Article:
The youth justice system is the set of processes and practices for managing children and young people who have committed, or allegedly committed, an offence. In Australia, it deals primarily with young people aged 10–17 at the time of the offence, although there are some variations among the states and territories. A major component of the system is the supervision of young people in the community or in detention.
In Australia, youth justice is the responsibility of state and territory governments, and each has its own legislation, policies and practices. However, the general processes by which young people are charged and sentenced, and the types of legal orders available to the courts, are similar.
Young people can be charged with a criminal offence if they are aged 10 and older. The upper age limit for treatment as a young person is 17 in all states and territories.
Some young people aged 18 and older are also involved in the youth justice system. Reasons for this include the offence being committed when the young person was aged 17 or younger, the continuation of supervision once they turn 18, the individual’s vulnerability or immaturity, or the use of the ‘dual track’ sentencing system in Victoria (whereby a person aged 18–20 may be sentenced to detention in a youth centre where the court deems this appropriate).
Major parts of the youth justice system include the police, courts and youth justice supervision. Young people first enter the system when they are investigated by police, and any charges made against them may be answered in a court. If the charge is proven, the court may hand down any of a number of legal orders, which can be ‘supervised’ or ‘unsupervised’.
Young people may be supervised in the community or in detention. They may be supervised when they have not yet been sentenced—that is, when they have been charged with an offence and are awaiting the outcome of their court case or sentence hearing. They may also be sentenced to a period of supervision if they are found guilty in court.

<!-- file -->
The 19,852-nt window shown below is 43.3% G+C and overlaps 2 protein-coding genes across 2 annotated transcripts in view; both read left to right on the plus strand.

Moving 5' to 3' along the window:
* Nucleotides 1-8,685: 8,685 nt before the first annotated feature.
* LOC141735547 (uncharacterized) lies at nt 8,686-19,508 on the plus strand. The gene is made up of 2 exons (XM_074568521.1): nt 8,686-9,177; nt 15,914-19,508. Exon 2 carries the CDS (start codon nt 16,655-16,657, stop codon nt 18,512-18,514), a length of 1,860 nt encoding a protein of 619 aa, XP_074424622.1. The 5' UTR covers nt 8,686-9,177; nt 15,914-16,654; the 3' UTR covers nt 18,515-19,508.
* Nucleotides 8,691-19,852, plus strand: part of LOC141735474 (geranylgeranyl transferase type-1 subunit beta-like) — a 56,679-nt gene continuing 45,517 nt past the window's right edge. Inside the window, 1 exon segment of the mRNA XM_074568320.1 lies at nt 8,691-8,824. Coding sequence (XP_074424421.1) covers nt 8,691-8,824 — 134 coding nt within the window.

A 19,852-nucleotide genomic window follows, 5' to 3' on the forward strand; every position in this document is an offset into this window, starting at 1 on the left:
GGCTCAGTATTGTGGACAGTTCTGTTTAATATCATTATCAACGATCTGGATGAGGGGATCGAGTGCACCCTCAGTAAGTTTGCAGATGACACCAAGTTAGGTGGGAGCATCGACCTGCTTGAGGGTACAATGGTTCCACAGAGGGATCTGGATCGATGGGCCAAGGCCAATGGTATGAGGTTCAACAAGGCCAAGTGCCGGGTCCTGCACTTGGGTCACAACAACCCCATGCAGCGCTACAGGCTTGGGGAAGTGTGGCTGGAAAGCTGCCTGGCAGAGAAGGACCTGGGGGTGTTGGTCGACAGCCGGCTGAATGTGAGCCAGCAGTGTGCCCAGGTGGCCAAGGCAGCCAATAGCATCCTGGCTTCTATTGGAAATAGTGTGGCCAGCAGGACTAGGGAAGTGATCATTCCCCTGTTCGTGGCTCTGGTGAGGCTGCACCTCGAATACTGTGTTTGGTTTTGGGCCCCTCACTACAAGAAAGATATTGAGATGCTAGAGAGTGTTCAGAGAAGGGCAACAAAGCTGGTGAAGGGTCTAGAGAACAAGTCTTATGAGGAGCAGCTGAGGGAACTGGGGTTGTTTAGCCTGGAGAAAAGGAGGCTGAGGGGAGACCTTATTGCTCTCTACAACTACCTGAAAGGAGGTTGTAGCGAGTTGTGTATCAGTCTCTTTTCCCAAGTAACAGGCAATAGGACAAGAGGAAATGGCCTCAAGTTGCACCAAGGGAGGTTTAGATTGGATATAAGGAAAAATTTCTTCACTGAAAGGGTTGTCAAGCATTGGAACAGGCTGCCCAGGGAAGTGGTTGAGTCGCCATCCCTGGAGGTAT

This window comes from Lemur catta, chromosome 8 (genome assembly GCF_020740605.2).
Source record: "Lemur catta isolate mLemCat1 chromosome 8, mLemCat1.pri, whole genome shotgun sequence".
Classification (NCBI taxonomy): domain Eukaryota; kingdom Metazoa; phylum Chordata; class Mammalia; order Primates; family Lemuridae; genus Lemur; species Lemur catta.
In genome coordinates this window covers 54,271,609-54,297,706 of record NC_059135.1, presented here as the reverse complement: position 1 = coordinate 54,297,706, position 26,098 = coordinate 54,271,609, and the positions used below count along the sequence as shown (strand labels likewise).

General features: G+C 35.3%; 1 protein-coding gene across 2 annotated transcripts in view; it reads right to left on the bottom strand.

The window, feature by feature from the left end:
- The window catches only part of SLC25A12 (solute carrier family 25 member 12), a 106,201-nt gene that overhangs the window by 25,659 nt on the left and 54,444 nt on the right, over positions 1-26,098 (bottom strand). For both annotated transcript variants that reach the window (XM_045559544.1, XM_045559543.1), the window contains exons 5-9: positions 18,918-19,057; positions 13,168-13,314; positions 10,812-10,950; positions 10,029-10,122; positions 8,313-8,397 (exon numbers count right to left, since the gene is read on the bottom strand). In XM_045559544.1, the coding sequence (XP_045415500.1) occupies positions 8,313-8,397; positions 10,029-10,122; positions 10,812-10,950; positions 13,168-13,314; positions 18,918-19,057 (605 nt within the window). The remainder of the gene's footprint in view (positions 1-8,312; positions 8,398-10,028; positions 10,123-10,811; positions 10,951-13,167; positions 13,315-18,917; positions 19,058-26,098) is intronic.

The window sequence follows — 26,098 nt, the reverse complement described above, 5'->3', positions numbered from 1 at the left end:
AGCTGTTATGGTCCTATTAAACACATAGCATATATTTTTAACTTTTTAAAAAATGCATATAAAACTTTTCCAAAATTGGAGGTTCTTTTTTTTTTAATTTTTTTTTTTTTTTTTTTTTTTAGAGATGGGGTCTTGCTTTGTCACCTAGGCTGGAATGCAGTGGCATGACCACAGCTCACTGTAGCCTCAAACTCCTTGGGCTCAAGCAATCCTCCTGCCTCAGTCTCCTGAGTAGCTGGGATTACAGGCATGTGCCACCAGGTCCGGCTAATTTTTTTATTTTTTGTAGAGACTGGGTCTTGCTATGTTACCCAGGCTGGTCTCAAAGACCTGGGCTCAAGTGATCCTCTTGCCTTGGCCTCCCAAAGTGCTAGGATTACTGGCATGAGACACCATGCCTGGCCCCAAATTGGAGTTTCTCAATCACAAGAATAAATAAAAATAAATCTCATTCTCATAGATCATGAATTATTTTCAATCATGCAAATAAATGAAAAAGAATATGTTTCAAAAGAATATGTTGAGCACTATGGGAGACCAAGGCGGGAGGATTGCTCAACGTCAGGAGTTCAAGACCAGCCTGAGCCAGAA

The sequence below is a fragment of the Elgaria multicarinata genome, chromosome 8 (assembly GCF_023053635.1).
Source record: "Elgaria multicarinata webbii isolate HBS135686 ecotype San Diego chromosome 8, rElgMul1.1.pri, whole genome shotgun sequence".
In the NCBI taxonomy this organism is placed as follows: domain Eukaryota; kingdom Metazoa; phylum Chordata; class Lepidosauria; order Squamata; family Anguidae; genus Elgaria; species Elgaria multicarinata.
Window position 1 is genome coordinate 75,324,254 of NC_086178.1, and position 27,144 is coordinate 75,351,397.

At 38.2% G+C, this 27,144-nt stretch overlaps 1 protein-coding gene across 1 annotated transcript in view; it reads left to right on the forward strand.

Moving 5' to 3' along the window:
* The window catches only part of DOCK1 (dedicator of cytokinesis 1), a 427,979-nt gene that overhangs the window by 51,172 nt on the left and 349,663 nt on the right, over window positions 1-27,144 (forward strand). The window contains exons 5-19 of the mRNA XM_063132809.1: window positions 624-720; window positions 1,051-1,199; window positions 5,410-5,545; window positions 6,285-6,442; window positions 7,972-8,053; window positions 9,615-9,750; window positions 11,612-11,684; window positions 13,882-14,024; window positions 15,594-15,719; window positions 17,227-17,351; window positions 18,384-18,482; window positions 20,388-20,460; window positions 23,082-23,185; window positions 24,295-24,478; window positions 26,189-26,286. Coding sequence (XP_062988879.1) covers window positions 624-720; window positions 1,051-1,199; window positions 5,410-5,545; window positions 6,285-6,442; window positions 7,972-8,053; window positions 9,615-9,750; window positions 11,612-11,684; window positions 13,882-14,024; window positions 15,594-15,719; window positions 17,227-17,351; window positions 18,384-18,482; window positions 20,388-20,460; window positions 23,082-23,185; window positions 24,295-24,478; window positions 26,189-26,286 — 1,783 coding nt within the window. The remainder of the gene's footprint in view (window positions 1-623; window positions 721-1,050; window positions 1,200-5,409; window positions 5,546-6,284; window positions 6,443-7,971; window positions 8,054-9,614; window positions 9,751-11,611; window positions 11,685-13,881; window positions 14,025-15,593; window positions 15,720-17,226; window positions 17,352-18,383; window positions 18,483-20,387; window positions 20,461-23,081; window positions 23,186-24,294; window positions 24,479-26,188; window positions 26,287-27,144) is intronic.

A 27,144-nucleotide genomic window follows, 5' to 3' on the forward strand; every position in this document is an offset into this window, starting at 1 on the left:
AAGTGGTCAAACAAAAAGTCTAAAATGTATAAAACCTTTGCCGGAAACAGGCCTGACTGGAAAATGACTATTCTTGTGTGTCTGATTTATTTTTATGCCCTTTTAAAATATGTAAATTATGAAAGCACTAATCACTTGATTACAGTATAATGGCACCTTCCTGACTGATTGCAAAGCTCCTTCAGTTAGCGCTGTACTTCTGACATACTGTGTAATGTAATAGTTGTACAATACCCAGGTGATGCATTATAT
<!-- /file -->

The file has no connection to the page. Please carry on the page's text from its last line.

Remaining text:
Some groups of young people are over-represented in youth justice supervision in Australia. Indigenous young people are more likely than non-Indigenous young people to be under supervision, both in the community and in detention. Over-representation is also found among young males compared with young females, young people in Very remote areas compared with young people in Major cities, and young people living in the lowest socioeconomic areas compared with young people living in the highest socioeconomic areas.
The national data collection relating to youth justice supervision is the Youth Justice National Minimum Data Set (YJ NMDS). The YJ NMDS is managed by the AIHW. It contains information on young people who were supervised by a youth justice agency in Australia from 2000–01 onwards, and their legal orders.
31 Mar 2022
14 Dec 2021
Indigenous young people made up 49% of those aged 10–17 under youth justice supervision on an average day
Of young people under supervision on an average day 84% were supervised in the community with the remainder in detention
The number of young people under supervision on an average day fell by 12% between 2016–17 and 2020–21
On an average night in the June quarter 2021, 819 young people were in detention
Half (50%) of all young people in detention on an average night in the June quarter 2021 were Indigenous
On an average night in the June quarter 2021, 91% of young people in detention were male
More reports and statistics on youth justice can be found under Children & youth and Prisoners.
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